In addition, the monthly premium rates to be paid by beneficiaries who are married, but file a separate return from their spouse and lived with their spouse at some time during the taxable year are:

 

Beneficiaries who are married and lived with their spouses at any time during the calendar year, but who file separate tax returns from their spouses:

 

Income-related monthly adjustment amount Total monthly premium amount
Less than or equal to

$85,000

 

$0.00 $135.50
Greater than $85,000 and less than $415,000

 

$297.90 $433.40
Greater than or equal to $415,000 $325.00 $460.50

 

Standard Part D Cost-Sharing for 2018[32]

 

  • Annual Deductible Maximum $415

(After the Deductible is met, Beneficiary pays 25% of Covered costs up to total prescription costs meeting the initial Coverage Limit)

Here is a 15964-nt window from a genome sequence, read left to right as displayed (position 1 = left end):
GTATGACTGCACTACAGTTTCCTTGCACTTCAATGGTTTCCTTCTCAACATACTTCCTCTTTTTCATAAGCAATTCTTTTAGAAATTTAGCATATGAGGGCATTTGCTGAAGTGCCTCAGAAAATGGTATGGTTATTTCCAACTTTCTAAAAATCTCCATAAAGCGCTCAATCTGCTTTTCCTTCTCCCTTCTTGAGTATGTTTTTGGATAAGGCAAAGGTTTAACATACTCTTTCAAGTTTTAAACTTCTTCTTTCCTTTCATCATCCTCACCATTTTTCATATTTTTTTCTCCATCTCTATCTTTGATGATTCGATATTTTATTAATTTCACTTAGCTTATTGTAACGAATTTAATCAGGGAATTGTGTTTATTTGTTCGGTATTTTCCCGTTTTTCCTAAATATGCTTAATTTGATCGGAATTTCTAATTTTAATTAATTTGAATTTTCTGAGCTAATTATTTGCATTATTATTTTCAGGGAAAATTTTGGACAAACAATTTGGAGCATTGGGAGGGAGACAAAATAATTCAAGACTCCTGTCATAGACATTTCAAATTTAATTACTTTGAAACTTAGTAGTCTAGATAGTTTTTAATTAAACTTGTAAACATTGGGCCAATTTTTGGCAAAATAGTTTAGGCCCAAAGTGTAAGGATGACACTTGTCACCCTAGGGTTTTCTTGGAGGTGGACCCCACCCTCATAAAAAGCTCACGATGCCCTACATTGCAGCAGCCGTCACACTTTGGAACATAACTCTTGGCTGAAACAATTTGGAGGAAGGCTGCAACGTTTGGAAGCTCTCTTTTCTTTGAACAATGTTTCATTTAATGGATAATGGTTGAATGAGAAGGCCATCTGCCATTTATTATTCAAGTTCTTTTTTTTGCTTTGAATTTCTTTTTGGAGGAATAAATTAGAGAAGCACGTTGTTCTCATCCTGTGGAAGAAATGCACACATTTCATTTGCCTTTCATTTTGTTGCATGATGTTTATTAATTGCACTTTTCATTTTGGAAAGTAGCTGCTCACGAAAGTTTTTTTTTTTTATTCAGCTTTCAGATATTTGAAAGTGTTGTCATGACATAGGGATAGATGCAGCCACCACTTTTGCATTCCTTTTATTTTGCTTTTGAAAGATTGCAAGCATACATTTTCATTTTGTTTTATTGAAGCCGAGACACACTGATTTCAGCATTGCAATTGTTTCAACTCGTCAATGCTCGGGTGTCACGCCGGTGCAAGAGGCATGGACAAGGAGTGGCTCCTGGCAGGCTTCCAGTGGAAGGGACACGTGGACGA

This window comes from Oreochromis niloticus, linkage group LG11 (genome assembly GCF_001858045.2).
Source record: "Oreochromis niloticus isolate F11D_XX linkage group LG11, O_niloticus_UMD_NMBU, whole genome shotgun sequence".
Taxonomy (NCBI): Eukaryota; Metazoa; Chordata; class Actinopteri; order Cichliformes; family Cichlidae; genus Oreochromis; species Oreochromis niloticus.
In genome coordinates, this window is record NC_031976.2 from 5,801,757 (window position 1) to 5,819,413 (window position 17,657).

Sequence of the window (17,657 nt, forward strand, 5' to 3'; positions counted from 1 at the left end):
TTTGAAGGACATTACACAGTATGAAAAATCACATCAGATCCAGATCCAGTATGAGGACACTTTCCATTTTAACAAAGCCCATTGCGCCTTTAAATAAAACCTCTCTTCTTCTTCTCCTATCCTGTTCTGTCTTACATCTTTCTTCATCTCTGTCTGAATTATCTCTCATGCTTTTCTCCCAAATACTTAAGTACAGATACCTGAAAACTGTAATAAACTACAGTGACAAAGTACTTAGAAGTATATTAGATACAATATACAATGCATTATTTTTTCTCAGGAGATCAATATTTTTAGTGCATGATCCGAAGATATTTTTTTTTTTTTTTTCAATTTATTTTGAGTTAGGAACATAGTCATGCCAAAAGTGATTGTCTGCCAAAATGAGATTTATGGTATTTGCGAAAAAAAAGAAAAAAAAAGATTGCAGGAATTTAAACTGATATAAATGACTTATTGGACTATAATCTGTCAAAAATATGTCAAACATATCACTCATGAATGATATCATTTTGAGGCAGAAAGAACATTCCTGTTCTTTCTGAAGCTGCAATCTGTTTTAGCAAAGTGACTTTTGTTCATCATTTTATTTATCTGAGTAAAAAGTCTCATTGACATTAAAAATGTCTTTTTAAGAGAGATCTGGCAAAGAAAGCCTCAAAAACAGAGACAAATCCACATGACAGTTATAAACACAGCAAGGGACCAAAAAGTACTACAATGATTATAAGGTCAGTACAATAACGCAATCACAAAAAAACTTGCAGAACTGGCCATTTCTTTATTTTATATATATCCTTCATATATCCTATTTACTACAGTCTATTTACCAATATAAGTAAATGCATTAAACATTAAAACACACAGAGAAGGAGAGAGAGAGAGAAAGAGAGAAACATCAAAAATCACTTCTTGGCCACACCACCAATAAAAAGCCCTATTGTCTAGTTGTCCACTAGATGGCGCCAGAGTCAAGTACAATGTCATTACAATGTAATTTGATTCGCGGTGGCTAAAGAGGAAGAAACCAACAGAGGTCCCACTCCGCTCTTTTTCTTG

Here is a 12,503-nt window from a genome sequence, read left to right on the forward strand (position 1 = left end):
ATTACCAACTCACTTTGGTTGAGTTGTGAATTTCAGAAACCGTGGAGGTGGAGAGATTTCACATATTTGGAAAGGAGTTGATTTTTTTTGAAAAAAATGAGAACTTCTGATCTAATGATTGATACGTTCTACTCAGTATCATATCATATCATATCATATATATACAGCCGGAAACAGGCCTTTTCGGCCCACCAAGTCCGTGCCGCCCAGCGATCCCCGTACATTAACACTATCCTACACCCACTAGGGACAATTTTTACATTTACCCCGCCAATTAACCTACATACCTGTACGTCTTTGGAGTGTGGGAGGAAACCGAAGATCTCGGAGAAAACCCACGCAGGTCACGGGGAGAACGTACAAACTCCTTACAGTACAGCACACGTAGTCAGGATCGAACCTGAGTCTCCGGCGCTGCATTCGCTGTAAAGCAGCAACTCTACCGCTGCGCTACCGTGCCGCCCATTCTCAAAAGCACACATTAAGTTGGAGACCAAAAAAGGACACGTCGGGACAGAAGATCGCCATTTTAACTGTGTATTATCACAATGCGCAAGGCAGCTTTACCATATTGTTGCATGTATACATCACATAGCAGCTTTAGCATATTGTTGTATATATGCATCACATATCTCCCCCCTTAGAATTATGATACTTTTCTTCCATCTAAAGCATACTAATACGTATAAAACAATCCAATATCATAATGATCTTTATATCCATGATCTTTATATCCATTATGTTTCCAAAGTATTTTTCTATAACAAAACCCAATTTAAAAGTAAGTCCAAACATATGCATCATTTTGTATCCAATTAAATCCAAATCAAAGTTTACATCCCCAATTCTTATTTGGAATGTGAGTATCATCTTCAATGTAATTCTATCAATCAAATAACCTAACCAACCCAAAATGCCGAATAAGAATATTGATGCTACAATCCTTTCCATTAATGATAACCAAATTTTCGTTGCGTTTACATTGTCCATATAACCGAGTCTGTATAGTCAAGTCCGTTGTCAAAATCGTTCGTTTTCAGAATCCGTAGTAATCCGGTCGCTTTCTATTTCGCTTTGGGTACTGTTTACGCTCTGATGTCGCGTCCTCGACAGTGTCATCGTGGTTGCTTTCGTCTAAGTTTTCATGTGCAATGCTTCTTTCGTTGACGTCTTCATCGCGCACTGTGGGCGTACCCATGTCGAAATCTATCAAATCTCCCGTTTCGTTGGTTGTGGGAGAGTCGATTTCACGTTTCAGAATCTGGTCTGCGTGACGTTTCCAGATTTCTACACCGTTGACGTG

• Member Pays 25% of the Next…                      $3,405
  • Initial Coverage Limit                                         $3820

(Coverage Gap (Donut Hole) begins at this point.  The Beneficiary pays 100% of their prescription costs up to The Out-of-Pocket Threshold.)

  • Out-of-Pocket Threshold                            $5,100

(This is the Total Out-of-Pocket Cost including the Donut Hole.)

(Brand name drugs:  70% Discount + 5% plan “subsidy,” Generic drugs:  63% Discount)

  • Total Covered Part D Drug Out-of-Pocket  $7,653.75

Spending including Coverage Gap (Catastrophic Coverage starts after this point.)

  • Catastrophic cost-sharing:  Generic           $3.40/$8.50 or 5% (whichever is greater)
  • Catastrophic cost-sharing:Brand                          $8.50 or 5% (whichever is greater)

Tax

  • Annual Gift Tax Exclusion[33]      $15,000
  • Gifts to Non-Citizen Spouse[34] $155,000
  • Income Level/Maximum Tax Estates and Trust[35]                                       $12,750
  • Income Level/Maximum Single Individual Income Tax[36]                         $510,300